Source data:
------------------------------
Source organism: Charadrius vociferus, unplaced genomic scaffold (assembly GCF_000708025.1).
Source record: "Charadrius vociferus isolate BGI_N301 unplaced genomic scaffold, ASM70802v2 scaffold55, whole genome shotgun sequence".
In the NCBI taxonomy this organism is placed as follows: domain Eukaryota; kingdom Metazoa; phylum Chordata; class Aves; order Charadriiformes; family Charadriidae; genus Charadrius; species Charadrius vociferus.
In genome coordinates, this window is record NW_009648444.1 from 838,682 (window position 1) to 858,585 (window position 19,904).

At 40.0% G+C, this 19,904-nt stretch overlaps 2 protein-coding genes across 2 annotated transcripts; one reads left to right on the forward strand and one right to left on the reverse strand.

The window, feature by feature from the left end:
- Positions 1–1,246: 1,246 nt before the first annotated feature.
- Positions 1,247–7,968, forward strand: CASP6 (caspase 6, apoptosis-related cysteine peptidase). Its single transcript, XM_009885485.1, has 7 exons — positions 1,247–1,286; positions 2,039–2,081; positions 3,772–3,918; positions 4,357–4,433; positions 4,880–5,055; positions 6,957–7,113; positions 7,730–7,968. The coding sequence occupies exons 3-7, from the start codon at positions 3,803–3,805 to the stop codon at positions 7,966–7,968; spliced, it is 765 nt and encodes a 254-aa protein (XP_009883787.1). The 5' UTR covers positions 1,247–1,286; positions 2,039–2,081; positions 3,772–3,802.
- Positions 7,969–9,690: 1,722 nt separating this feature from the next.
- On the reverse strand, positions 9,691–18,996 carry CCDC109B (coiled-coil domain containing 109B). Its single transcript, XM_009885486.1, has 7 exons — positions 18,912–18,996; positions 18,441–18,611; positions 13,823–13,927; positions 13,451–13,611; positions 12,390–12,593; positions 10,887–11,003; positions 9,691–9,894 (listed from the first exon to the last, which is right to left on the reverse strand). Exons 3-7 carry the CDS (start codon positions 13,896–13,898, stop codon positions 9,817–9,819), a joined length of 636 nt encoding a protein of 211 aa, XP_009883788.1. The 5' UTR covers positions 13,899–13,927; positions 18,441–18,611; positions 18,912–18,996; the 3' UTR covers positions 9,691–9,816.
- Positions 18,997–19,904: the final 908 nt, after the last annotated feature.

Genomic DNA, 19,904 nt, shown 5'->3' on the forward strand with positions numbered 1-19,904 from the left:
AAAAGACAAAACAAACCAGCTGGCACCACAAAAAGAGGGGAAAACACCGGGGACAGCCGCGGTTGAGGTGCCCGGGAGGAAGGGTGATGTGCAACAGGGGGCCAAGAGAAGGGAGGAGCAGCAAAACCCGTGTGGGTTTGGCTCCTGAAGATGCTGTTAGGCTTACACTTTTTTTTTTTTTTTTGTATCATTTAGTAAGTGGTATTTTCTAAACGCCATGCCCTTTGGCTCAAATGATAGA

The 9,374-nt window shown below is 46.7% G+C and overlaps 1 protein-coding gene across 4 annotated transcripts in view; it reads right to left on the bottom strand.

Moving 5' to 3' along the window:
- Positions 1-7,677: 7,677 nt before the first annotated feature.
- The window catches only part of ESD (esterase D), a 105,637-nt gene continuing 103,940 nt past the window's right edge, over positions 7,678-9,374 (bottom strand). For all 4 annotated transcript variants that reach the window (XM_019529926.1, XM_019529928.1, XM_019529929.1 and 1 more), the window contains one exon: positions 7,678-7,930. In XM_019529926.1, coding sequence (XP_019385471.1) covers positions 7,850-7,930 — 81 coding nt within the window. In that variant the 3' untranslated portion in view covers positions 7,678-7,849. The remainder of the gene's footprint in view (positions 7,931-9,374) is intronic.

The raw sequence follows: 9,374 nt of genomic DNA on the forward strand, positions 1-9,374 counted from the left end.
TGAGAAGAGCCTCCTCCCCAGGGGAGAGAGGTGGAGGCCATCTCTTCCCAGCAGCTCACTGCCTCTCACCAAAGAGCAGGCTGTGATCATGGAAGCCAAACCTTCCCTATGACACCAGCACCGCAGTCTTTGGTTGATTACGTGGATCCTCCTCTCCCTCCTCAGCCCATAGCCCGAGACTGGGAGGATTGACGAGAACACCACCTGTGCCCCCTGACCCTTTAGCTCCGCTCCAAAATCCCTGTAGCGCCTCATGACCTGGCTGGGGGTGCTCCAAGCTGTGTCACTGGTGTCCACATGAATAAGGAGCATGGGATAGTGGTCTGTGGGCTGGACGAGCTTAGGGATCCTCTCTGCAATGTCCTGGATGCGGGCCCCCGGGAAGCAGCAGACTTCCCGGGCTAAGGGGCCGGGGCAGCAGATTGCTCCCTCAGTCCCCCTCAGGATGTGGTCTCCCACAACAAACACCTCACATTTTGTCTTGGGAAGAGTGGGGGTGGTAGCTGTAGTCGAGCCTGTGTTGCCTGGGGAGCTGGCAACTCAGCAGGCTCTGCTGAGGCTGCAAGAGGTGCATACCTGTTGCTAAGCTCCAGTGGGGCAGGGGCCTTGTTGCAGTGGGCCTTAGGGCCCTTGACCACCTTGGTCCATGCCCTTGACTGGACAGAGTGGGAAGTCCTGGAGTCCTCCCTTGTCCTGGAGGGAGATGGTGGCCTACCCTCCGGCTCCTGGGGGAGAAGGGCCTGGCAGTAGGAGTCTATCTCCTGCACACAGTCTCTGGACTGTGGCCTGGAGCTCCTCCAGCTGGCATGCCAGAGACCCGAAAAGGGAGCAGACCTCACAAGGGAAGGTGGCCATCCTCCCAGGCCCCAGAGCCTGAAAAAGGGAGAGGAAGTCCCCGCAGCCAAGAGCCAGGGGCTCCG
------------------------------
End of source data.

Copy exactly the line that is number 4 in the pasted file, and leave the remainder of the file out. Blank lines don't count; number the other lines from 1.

In genome coordinates, this window is record NW_009648444.1 from 838,682 (window position 1) to 858,585 (window position 19,904).